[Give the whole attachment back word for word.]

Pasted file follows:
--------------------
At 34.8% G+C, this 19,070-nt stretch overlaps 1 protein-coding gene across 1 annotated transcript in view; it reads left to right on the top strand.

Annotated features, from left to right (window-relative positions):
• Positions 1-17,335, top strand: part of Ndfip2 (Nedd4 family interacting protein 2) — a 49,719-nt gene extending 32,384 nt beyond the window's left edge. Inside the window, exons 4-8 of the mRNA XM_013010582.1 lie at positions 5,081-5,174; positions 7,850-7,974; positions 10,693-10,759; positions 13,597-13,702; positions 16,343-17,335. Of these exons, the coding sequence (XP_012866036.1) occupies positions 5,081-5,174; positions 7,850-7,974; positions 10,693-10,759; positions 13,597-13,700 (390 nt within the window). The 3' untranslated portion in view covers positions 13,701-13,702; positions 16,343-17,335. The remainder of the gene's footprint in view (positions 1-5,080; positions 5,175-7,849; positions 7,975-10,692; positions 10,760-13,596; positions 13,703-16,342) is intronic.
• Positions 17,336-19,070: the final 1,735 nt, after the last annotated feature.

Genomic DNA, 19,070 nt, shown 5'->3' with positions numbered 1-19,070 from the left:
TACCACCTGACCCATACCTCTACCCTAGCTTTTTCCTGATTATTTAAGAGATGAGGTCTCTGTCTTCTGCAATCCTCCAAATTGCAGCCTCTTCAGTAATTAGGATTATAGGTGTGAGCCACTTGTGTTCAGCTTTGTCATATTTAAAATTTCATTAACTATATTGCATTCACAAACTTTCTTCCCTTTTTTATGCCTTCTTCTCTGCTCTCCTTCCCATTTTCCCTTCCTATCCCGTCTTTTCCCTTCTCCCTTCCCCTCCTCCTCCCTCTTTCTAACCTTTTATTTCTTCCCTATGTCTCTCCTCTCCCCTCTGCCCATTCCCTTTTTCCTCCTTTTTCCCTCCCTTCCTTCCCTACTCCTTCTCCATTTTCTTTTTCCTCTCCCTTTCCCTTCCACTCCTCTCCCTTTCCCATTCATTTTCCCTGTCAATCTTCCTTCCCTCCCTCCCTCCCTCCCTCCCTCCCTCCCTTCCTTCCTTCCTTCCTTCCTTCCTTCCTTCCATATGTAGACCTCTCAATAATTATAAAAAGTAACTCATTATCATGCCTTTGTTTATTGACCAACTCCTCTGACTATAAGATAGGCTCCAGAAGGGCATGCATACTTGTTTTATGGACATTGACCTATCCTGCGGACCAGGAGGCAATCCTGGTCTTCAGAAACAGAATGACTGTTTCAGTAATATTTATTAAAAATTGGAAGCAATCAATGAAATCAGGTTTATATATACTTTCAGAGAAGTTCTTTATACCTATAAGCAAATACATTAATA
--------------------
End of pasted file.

At 34.8% G+C, this 19,070-nt stretch overlaps 1 protein-coding gene across 1 annotated transcript in view; it reads left to right on the top strand.

Annotated features, from left to right (window-relative positions):
• Positions 1-17,335, top strand: part of Ndfip2 (Nedd4 family interacting protein 2) — a 49,719-nt gene extending 32,384 nt beyond the window's left edge. Inside the window, exons 4-8 of the mRNA XM_013010582.1 lie at positions 5,081-5,174; positions 7,850-7,974; positions 10,693-10,759; positions 13,597-13,702; positions 16,343-17,335. Of these exons, the coding sequence (XP_012866036.1) occupies positions 5,081-5,174; positions 7,850-7,974; positions 10,693-10,759; positions 13,597-13,700 (390 nt within the window). The 3' untranslated portion in view covers positions 13,701-13,702; positions 16,343-17,335. The remainder of the gene's footprint in view (positions 1-5,080; positions 5,175-7,849; positions 7,975-10,692; positions 10,760-13,596; positions 13,703-16,342) is intronic.
• Positions 17,336-19,070: the final 1,735 nt, after the last annotated feature.

Genomic DNA, 19,070 nt, shown 5'->3' with positions numbered 1-19,070 from the left:
TACCACCTGACCCATACCTCTACCCTAGCTTTTTCCTGATTATTTAAGAGATGAGGTCTCTGTCTTCTGCAATCCTCCAAATTGCAGCCTCTTCAGTAATTAGGATTATAGGTGTGAGCCACTTGTGTTCAGCTTTGTCATATTTAAAATTTCATTAACTATATTGCATTCACAAACTTTCTTCCCTTTTTTATGCCTTCTTCTCTGCTCTCCTTCCCATTTTCCCTTCCTATCCCGTCTTTTCCCTTCTCCCTTCCCCTCCTCCTCCCTCTTTCTAACCTTTTATTTCTTCCCTATGTCTCTCCTCTCCCCTCTGCCCATTCCCTTTTTCCTCCTTTTTCCCTCCCTTCCTTCCCTACTCCTTCTCCATTTTCTTTTTCCTCTCCCTTTCCCTTCCACTCCTCTCCCTTTCCCATTCATTTTCCCTGTCAATCTTCCTTCCCTCCCTCCCTCCCTCCCTCCCTCCCTCCCTTCCTTCCTTCCTTCCTTCCTTCCTTCCTTCCATATGTAGACCTCTCAATAATTATAAAAAGTAACTCATTATCATGCCTTTGTTTATTGACCAACTCCTCTGACTATAAGATAGGCTCCAGAAGGGCATGCATACTTGTTTTATGGACATTGACCTATCCTGCGGACCAGGAGGCAATCCTGGTCTTCAGAAACAGAATGACTGTTTCAGTAATATTTATTAAAAATTGGAAGCAATCAATGAAATCAGGTTTATATATACTTTCAGAGAAGTTCTTTATACCTATAAGCAAATACATTAATA